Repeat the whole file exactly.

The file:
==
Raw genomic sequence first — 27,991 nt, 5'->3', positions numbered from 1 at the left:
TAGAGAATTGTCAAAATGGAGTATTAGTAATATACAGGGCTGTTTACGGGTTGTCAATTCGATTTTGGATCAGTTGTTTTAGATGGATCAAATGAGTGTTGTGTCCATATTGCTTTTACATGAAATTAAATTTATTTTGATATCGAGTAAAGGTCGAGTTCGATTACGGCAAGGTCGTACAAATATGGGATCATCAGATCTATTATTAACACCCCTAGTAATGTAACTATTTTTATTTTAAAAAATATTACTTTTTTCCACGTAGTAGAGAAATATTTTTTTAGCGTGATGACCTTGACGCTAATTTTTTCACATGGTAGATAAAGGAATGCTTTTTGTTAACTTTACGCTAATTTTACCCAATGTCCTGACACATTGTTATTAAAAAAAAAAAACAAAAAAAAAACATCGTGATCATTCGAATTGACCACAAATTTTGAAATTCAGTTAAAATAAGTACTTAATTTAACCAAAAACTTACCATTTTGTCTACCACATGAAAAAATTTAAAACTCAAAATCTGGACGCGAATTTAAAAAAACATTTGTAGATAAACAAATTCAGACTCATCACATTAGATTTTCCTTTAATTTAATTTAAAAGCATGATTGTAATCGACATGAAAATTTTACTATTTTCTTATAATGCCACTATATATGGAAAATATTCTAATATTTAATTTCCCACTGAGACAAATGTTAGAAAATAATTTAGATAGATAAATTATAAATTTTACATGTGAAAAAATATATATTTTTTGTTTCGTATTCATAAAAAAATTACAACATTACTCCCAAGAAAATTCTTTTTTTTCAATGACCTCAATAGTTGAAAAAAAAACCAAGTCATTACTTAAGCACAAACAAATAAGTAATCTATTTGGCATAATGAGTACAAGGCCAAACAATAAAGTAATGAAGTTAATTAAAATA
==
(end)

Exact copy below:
Raw genomic sequence first — 27,991 nt, 5'->3', positions numbered from 1 at the left:
TAGAGAATTGTCAAAATGGAGTATTAGTAATATACAGGGCTGTTTACGGGTTGTCAATTCGATTTTGGATCAGTTGTTTTAGATGGATCAAATGAGTGTTGTGTCCATATTGCTTTTACATGAAATTAAATTTATTTTGATATCGAGTAAAGGTCGAGTTCGATTACGGCAAGGTCGTACAAATATGGGATCATCAGATCTATTATTAACACCCCTAGTAATGTAACTATTTTTATTTTAAAAAATATTACTTTTTTCCACGTAGTAGAGAAATATTTTTTTAGCGTGATGACCTTGACGCTAATTTTTTCACATGGTAGATAAAGGAATGCTTTTTGTTAACTTTACGCTAATTTTACCCAATGTCCTGACACATTGTTATTAAAAAAAAAAAACAAAAAAAAAACATCGTGATCATTCGAATTGACCACAAATTTTGAAATTCAGTTAAAATAAGTACTTAATTTAACCAAAAACTTACCATTTTGTCTACCACATGAAAAAATTTAAAACTCAAAATCTGGACGCGAATTTAAAAAAACATTTGTAGATAAACAAATTCAGACTCATCACATTAGATTTTCCTTTAATTTAATTTAAAAGCATGATTGTAATCGACATGAAAATTTTACTATTTTCTTATAATGCCACTATATATGGAAAATATTCTAATATTTAATTTCCCACTGAGACAAATGTTAGAAAATAATTTAGATAGATAAATTATAAATTTTACATGTGAAAAAATATATATTTTTTGTTTCGTATTCATAAAAAAATTACAACATTACTCCCAAGAAAATTCTTTTTTTTCAATGACCTCAATAGTTGAAAAAAAAACCAAGTCATTACTTAAGCACAAACAAATAAGTAATCTATTTGGCATAATGAGTACAAGGCCAAACAATAAAGTAATGAAGTTAATTAAAATA